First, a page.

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Following the breadth of 2015’s live and post-processed electro-acoustic release Paradigm Shift, bassist Michael Janisch launches new project Worlds Collide with a band featuring saxophonist John O’Gallagher, trumpeter Jason Palmer, guitarist Rez Abbasi and drummer Clarence Penn. Recorded in Abbey Road’s legendary Studio 3, and engineered/mastered by Tyler McDiarmid, it also includes guest saxophonist George Crowley, keyboardist John Escreet and drummer/percussionist Andrew Bain.
Tirelessly active as solo artist, session player, composer, producer and record label owner across the British, US and European scenes, Janisch recalls the beginnings of this creative shift in direction. “At the 2017 EFG London Jazz Festival, a triple bill of Whirlwind bands was showcased by Serious at Rich Mix, where I was thrilled to premiere a sequence of new music that I’d been writing. The original tour (mainly in the UK) featured this core band who had all come over from New York; but excitingly, as a project recording, it now provides a springboard for me to develop and perform these and upcoming compositions with other line-ups, including the next phase with fellow London-based artists. The influence of living in the capital, over the past fifteen years, has crept into my musical being, so I see this new era as a big transition.”
Twofold title ‘Worlds Collide’ primarily speaks of the variety in Janisch’s six engaging tracks. Each is quite different to its neighbor because this is a collection of individual pieces written over a period of time, often personal in their inspiration, driven purely out of his mindset and experiences in those moments. But he also sees it as analogous to what is going on in the wider world right now, especially the continual toxicity of social disclosure driven by tribalist views from differing positions on the political spectrum.”
The rock-driven strut of ‘Another London’, with fundamental ostinato bass groove, guitar-and-synth vistas and lush horns, reflects Janisch’s positive view of walking through this great city – away from the bile of social media platforms, clear evidence of “people from different cultures and backgrounds actually getting on in their lives, generally living in harmony with each other.” It’s a decidedly cool groove, interspersed with contemplation, featuring an epic alto arc from O’Gallagher (“Everyone’s ‘the best’, right? But John really is one of the very best”). Rez Abbasi’s mesmeric guitar figure maps out ‘An Ode to a Norwegian Strobe’ (Janisch is a big fan of Strobes and Aphex Twin, as well as regularily performs with Norway’s jazz star Marius Neset), and its sumptuous buoyancy is fully explored by the band to cinematic conclusion.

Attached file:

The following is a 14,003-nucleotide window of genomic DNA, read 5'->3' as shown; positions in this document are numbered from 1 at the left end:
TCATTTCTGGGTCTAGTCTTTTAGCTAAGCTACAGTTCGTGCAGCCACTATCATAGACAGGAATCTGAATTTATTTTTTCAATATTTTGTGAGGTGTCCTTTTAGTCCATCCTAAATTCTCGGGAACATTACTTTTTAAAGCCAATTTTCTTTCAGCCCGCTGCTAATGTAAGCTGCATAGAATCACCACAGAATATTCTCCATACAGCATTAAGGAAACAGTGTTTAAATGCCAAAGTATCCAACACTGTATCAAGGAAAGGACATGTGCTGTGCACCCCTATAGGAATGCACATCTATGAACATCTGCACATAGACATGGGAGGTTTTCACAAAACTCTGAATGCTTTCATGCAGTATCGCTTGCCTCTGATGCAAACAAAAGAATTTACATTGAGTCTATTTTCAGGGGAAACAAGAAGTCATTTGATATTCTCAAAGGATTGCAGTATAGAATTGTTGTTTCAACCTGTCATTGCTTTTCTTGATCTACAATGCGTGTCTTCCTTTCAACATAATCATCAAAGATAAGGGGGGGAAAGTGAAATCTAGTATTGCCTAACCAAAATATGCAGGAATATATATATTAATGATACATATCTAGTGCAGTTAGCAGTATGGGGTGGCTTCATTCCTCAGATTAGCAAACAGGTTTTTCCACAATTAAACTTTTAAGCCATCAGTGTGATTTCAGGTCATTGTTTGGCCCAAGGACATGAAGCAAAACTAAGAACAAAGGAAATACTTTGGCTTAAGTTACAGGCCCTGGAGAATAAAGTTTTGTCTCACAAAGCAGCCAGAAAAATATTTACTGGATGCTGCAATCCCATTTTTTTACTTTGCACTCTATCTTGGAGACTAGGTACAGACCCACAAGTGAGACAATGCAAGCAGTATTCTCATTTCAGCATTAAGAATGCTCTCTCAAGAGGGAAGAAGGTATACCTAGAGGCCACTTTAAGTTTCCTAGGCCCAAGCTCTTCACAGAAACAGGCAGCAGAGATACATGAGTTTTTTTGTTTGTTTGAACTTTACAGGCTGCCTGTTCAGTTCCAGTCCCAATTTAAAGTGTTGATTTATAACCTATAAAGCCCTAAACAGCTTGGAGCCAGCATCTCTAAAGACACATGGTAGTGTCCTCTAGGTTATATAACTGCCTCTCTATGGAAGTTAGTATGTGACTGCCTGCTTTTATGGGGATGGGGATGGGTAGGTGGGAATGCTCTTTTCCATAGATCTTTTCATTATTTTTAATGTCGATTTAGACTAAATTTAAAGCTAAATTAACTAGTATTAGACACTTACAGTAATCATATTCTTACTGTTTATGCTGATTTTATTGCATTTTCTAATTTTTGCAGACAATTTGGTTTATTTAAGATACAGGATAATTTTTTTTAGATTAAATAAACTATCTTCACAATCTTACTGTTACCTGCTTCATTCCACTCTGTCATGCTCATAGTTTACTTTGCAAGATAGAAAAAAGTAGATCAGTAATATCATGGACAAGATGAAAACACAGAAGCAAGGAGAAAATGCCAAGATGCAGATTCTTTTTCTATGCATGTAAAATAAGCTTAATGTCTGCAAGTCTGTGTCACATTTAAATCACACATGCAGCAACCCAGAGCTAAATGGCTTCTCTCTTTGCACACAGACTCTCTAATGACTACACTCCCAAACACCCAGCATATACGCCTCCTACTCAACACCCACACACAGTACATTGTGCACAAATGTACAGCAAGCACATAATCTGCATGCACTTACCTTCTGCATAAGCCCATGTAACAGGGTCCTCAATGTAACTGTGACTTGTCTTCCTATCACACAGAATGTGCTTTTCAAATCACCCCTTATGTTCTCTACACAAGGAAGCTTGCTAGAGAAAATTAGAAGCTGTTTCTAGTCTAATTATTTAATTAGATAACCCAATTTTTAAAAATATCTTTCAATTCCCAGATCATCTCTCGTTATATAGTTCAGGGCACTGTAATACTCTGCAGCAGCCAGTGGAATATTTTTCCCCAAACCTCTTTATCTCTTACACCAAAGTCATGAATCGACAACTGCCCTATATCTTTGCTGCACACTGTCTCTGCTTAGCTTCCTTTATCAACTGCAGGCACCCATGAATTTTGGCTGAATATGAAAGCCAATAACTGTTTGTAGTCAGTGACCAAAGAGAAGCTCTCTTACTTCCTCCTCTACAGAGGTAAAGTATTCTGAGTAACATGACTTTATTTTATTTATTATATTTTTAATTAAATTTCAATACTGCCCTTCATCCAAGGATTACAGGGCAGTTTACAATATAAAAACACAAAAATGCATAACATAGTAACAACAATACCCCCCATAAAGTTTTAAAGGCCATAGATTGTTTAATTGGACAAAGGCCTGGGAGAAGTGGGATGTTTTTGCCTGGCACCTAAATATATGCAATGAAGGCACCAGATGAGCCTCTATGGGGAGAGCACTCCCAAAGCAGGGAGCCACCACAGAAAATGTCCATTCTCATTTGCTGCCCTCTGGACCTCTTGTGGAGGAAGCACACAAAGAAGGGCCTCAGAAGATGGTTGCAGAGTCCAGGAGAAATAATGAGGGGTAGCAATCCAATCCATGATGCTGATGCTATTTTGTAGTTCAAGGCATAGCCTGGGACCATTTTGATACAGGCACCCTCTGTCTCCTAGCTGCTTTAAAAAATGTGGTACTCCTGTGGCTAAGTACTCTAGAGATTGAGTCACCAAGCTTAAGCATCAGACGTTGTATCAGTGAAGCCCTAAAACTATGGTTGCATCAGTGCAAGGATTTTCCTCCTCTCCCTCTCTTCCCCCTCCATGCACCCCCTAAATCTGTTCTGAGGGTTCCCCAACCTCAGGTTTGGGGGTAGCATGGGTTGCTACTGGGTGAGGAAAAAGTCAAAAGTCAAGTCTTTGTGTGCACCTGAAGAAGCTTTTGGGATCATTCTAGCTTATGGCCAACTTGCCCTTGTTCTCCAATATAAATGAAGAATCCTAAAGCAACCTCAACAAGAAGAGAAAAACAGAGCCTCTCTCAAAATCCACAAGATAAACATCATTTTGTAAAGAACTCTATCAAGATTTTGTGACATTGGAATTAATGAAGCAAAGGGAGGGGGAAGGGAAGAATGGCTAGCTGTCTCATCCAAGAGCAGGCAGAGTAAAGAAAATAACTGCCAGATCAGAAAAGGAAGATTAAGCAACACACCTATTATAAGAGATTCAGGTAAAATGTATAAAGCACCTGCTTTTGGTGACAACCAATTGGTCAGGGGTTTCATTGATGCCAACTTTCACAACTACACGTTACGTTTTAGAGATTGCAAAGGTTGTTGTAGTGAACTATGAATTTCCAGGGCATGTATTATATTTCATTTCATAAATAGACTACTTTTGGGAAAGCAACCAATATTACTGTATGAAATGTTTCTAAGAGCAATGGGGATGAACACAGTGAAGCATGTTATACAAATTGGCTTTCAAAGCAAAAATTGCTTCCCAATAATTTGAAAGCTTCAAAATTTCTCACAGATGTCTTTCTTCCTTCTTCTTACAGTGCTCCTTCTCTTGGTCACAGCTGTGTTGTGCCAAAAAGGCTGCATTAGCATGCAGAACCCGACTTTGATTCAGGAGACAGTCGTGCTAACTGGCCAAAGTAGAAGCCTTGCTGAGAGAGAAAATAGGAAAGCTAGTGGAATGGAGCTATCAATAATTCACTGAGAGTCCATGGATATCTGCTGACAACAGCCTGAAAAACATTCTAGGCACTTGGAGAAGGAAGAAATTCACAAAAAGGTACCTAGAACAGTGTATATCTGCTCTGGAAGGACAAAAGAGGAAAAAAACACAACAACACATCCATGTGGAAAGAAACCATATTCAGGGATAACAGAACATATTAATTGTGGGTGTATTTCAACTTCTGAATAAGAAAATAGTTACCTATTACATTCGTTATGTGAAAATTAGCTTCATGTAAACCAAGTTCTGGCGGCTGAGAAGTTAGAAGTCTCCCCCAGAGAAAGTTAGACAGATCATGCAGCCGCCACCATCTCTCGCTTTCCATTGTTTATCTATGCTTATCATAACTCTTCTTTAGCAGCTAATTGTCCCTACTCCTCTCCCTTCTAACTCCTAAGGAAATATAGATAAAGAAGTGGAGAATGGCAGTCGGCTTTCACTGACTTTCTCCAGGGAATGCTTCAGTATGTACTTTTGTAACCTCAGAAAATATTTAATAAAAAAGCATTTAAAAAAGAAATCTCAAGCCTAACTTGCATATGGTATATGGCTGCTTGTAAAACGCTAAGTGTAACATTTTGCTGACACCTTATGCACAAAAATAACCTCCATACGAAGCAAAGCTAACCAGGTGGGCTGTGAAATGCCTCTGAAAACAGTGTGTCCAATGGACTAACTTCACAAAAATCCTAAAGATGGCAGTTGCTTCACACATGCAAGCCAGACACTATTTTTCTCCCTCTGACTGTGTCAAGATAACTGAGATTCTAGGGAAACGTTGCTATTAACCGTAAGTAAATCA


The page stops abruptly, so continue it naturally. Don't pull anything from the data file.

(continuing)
‘The JJ Knew’ – a personal, family lament originating as spontaneous improv on Michael’s previous album – illuminates its foundational melancholy with positive thought. His fabulously mobile Fender is still at heart of this questioning episode, and it’s a great result of his assertion that “improvisation is right-in-the-moment composition, so why not just trust in it?” Kids can be massively, even randomly creative, and the free-spirited nature of ‘Frocklebot’ is named after “an imaginary toy looking like a giraffe with mechanical wings” created by the bassist’s daughter. Ornette Coleman and Don Cherry might be summoned in this exploratory world developing free solos between Palmer and Abbasi, then Janisch and O’Gallagher.
A beautiful alto intro to four-part mini-suite ‘Pop’ (‘poppet’, dedicated to Michael’s wife) belies its minor key with a happy, sunshiny glow, the slow and glorious progression reflecting her “peaceful powerfulness”; and ‘Freak Out’ – a tricksy “good old-fashioned shred for Rez” with near-on big-band hits finds the guitarist building sheets of sound redolent of ‘70s McLaughlin and Holdsworth.
The technical and emotional wonder of Worlds Collide was nailed in Clarence Penn’s immediate, adrenalin-rushed quip to Michael Janisch, once the whole album was ‘wrapped’: “Congratulations on a great record – you’re really gonna turn some heads with this!” What he was chiefly getting at is the simple truth that, right here, is a celebration of boundary-crossing contemporary jazz unfolding in all its captivating, artistic magnificence. Janisch has glimpsed a new horizon for himself and, with inimitable verve, is going for it.
London has become the epicentre of a new wave of jazz and jazz related sounds, and amongst the scene there is a deep pool of artists and labels who have all contributed to this shift in musical-direction. One such label is Whirlwind Recordings: a musician-owned and operated indie that has released an eclectic catalogue of over 130 albums since its inception in 2010, while garnishing a global following of fans and supporters. The label provides a platform for showcasing adventurous & visceral music that spans genres, is rooted in originality and has a key emphasis on the improvised. The artists on the label range from established masters to guiding lights of their generation to undiscovered stars in the making.
“Whirlwind Recordings gives modern jazz a fresh, new face. The label’s inspired roster of talent bridges genres, instruments and generations—a testament to founder Michael Janisch’s insight into not only where jazz has been, but where it’s headed.”